The National Rifle Association invested more than $2 million in the presidential race within 48 hours of endorsing Republican Mitt Romney last week, according to Federal Election Commission records.
The money was used for online and e-mail advertising, direct mail, bumper stickers and other printed material, the records show.
And, today, the group began a television advertising campaign on Romney’s behalf, debuting a 30-second commercial this morning in Cincinnati, according to Kantar Media’s CMAG, a New York-based ad tracker. Ohio is a hotly contested presidential battleground state, where polls show the race is a toss-up.
TV ad spending by the NRA hasn’t yet been documented with the FEC. As of the end of August, the NRA’s political action committee had about $10 million cash on hand.
The committee also is active in several Senate races. One online ad urges voters to “boot” Democratic Ohio Sen. Sherrod Brown from office because he received a “F” from the NRA when it comes to gun rights.
The pro-Romney spot is simple and seemingly low-cost. It shows chunks of the words “2nd Amendment” crumbling as a narrator says:
“Mountains of debt. Trillions of new spending. Multinational threats to our sovereignty. Chipping away at your rights. Chipping away at your freedom. And now they’re attacking our Second Amendment rights. Chipping away at your future.”
Soaring music begins as a photograph of Romney and vice-presidential candidate Paul Ryan is shown.
“But you can stop them, right now. Vote Romney-Ryan Nov. 6. Romney and Ryan will defend our Second Amendment rights.”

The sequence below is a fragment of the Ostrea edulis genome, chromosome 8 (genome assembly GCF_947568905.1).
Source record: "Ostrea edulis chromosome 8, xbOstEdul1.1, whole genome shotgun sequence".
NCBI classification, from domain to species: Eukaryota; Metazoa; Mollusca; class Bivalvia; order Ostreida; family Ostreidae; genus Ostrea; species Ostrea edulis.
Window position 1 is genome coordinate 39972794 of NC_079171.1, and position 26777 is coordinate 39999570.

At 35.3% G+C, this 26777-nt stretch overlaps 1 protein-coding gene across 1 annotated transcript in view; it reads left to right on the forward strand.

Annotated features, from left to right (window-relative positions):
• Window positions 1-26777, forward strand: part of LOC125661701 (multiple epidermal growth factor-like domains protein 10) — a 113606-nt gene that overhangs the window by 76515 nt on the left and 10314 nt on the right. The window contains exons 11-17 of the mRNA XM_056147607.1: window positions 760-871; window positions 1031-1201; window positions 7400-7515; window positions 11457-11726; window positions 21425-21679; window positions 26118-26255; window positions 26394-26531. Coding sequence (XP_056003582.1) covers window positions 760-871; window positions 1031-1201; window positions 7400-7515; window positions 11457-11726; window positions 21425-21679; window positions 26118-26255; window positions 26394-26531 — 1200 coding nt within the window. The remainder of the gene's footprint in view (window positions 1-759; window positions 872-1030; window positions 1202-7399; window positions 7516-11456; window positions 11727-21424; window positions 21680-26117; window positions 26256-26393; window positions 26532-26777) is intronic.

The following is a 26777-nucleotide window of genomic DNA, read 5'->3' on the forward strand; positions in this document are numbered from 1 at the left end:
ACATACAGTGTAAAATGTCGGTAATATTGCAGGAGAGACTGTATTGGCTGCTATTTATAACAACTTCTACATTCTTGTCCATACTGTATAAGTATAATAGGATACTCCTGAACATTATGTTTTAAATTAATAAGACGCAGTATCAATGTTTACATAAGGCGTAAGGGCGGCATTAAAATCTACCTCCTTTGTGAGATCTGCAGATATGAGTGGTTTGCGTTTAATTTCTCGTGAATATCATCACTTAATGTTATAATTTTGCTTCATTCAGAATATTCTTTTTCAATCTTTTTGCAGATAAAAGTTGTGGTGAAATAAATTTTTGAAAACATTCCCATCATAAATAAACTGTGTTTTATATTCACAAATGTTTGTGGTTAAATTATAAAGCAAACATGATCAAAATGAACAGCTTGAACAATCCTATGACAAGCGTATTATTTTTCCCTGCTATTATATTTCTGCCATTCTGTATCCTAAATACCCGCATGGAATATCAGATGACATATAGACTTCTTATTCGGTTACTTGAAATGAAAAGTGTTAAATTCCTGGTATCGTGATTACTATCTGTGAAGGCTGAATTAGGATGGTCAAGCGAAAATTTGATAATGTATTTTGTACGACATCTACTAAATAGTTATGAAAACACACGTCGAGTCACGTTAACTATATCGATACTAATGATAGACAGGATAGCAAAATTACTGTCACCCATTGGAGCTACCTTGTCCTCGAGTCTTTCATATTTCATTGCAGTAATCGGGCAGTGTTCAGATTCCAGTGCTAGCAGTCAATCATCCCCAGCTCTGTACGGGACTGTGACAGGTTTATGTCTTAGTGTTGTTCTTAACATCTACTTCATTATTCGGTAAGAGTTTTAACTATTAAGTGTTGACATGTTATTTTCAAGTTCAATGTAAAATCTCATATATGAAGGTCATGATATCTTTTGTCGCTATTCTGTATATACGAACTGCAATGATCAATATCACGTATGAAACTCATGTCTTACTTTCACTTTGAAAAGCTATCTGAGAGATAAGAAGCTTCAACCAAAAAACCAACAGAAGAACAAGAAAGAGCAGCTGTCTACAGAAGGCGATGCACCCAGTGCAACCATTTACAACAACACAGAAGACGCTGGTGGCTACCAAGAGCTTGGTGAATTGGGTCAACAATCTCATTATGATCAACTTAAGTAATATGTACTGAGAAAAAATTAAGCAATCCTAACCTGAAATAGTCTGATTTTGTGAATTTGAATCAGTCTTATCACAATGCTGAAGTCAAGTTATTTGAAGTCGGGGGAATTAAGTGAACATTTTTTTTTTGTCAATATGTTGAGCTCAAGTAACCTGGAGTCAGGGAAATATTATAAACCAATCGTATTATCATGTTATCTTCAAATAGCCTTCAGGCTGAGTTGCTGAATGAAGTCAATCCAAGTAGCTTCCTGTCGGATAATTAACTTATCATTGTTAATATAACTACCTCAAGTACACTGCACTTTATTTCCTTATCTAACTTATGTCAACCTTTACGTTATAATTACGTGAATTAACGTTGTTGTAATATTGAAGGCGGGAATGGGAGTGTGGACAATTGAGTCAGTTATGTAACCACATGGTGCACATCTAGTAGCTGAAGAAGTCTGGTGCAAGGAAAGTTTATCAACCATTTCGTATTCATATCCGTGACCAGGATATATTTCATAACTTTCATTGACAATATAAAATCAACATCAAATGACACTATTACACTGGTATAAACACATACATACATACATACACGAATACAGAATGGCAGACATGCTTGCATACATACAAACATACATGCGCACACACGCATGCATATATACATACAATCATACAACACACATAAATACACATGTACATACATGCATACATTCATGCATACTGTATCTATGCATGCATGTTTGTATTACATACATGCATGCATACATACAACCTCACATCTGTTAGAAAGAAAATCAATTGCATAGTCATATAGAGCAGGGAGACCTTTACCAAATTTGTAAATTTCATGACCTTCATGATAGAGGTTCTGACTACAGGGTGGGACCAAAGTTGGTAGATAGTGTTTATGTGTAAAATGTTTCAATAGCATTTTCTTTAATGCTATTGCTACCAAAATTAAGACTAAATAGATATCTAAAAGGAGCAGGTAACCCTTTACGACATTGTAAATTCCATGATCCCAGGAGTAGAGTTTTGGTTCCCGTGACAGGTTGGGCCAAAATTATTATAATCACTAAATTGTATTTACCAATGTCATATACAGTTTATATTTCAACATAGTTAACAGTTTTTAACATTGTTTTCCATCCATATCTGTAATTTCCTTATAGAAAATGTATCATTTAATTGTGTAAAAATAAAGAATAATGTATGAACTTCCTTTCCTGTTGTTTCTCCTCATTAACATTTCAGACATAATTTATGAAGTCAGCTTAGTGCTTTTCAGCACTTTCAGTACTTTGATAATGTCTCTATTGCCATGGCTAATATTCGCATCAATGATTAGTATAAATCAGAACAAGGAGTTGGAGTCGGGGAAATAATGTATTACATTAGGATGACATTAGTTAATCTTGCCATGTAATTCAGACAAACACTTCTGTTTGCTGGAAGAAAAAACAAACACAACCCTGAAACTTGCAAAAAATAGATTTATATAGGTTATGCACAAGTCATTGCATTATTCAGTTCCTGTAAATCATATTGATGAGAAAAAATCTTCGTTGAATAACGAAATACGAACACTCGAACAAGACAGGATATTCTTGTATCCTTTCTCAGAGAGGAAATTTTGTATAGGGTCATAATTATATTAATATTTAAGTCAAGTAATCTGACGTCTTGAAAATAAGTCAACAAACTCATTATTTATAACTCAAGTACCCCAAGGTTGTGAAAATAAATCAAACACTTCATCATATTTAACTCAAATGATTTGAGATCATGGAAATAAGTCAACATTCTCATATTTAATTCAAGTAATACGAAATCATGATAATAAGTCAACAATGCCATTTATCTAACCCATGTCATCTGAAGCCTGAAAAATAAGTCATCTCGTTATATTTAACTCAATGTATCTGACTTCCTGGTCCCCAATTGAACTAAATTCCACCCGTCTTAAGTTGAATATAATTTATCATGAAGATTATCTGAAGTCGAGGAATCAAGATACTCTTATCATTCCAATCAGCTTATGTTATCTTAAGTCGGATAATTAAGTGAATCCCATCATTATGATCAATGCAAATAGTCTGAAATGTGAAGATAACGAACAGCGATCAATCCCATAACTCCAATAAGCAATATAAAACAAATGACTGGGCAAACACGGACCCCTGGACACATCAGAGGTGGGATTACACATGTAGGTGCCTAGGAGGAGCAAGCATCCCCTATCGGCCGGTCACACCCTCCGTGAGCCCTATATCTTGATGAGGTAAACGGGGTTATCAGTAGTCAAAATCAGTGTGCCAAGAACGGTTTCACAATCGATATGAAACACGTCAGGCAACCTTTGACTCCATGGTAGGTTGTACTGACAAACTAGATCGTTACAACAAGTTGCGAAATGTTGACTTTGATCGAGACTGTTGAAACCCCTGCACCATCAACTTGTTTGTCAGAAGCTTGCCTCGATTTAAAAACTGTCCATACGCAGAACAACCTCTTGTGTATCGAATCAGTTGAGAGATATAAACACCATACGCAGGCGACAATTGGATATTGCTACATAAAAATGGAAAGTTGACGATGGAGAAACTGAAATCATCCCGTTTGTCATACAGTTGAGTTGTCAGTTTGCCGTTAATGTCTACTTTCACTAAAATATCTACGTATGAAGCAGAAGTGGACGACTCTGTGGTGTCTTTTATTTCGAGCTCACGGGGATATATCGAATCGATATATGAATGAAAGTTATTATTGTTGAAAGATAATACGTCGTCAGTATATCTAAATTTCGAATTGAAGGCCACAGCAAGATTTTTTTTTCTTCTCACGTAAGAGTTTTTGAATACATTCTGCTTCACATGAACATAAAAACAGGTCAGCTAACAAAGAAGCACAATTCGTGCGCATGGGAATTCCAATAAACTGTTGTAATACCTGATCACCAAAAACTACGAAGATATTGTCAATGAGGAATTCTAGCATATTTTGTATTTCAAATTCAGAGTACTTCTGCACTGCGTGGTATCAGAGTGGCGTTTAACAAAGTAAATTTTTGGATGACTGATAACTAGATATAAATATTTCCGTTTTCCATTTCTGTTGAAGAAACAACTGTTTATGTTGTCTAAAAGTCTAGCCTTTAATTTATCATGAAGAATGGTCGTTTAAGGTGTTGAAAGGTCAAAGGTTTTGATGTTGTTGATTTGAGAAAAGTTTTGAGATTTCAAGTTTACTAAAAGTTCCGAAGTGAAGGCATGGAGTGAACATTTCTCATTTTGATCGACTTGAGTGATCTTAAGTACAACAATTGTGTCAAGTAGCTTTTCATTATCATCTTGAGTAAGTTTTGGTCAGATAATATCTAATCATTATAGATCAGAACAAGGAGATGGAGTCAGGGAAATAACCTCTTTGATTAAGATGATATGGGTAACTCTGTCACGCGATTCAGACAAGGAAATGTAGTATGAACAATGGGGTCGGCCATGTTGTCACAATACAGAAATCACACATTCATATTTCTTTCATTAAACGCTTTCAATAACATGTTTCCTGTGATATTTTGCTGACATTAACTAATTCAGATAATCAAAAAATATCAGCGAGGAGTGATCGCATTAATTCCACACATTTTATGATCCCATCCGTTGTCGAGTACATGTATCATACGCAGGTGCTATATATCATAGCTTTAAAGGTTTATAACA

The NRA said in a press release Oct. 4 that it is backing Romney in part because he will appoint Supreme Court justices who strongly back gun rights.
Obama and Romney each made memorable gun comments during the 2008 presidential race.
Obama described some small-town voters as “bitter” and needing to “cling to guns or religion.” He was speaking at a fundraiser in San Francisco, where his remarks were secretly recorded.
And Romney in 2007 gave a rambling “varmint”-infested quote about his interest in hunting:
“I’m not a big-game hunter,” he said. “I’ve made it very clear, I’ve always been a, if you will, a rodent and rabbit hunter, all right? Small, small varmints, if you will. And I began when I was, oh, 15 or so, and have hunted those kinds of varmints since then — more than two times. I also hunted quail in Georgia, so I’ve — it’s not really big-game hunting, if you will, however. It’s not deer and large animals. But I’ve hunted a number of times of various types of small rodents.”
At an NRA conference in April, one attendee described voting for Romney as “hold-your-nose situation.”